The gaming industry has fascinated people for decades. We spend our evenings in front of the console, use games to relieve stress or even earn our money with them. No medium fascinates generations as much as the gaming industry. As a company, you can learn a lot from gamers when it comes to innovation and change.
We’ve looked at Nintendo in the past, there’s a lot to learn from their mindset and culture of innovation. From game principles to marketing, we can also learn a lot from gaming for our products, processes and innovations.
For example, we can learn a lot from Candy Crush and the like when it comes to user and customer loyalty. Loyal users stay with the product for a long time. In-game purchases in particular are a fascinating concept here. Even if loyal users have paid before the game, they are willing to spend more money for continuous development and a perceived advantage. The feedback culture in the games industry is also different from what we know from other business sectors.
While there are often customer surveys or other standardized questionnaires, loyal gamers openly give their feedback to the players, both positive and constructively negative, and want to jointly optimize the gaming world they have grown fond of. This feedback on Steam or appropriate forums, combined with thoughtful analysis makes a lot of sense for the steady growth of a game series. As a company, we very rarely get really deep into data analysis, but in gaming, the points at which you lose the player are important to continuously improve the application. That’s how companies need to do it with their products and innovations. They need to constantly improve it, analyze it, and listen to the users in order to succeed. When people start using the services, the company’s own app or product, you have to motivate them and go into direct communication with them to learn from them.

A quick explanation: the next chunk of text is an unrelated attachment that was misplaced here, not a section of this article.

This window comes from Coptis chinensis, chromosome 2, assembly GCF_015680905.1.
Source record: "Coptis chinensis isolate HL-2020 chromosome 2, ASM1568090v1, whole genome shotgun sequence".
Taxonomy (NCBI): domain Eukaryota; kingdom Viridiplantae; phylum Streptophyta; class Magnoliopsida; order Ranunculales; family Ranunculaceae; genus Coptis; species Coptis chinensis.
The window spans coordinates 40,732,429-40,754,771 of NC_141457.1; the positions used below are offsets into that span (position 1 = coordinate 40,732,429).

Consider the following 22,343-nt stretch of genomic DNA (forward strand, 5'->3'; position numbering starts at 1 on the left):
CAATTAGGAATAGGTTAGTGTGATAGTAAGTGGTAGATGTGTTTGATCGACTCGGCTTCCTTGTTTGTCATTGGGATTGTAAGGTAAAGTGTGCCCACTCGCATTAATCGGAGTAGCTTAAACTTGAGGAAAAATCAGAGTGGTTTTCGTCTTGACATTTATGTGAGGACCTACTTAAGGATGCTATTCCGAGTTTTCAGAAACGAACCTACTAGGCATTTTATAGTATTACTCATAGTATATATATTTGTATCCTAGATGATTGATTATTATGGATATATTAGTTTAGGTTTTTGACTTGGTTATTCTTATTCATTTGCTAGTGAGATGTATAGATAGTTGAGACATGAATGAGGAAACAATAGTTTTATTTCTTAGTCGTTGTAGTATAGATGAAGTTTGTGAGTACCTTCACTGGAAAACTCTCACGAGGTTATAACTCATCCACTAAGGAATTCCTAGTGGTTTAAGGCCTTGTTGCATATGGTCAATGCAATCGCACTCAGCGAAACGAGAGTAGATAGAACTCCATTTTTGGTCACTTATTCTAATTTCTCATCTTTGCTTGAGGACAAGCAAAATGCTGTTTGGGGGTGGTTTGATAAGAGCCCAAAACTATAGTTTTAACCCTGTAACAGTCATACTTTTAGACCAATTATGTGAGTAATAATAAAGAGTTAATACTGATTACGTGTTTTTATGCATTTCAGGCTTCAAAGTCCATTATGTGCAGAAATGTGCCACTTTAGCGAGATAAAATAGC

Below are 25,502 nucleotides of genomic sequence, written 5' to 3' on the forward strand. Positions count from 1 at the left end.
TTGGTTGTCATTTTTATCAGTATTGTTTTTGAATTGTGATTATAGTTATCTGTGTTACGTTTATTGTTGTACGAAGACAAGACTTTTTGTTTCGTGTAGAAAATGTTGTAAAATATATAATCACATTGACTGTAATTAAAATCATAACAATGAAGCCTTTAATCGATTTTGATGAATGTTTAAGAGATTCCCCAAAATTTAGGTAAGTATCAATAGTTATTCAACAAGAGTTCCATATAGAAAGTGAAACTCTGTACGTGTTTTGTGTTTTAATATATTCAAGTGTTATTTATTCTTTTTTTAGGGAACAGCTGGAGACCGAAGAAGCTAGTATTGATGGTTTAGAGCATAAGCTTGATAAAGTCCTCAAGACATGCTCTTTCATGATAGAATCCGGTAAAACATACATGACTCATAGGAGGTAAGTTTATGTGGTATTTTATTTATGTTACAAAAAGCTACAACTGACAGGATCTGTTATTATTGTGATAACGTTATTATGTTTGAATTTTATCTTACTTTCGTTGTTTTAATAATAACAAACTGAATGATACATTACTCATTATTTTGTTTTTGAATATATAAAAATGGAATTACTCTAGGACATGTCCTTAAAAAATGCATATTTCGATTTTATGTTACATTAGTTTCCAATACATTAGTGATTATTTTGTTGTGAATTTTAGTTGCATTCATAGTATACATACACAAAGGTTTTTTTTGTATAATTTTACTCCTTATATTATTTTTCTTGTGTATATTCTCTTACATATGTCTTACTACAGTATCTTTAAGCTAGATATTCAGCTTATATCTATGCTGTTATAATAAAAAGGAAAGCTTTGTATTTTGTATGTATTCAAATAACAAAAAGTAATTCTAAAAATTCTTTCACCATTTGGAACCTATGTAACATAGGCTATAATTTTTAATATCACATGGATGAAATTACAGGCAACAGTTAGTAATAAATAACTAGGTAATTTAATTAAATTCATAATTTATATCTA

After all, if the products or services offer real benefits and added value, customers will love and loyally recommend the product to others. Just as Pokemon, Super Mario and co have continued to be bought for generations, loyal gamers buy the experience. Loyalty, experience and adventure are also key factors when it comes to innovation. Customers need to build a trust in the company and develop a love for the products, as Apple always managed to do under Steve Jobs.
This is the only way to compensate for the disadvantages of innovation, which are radical and novel – and therefore difficult to assess – and to find loyal users, fans and partners who together build and improve the company. In this way, you are no longer the lone visionary, but the experience-driven innovator who changes the world.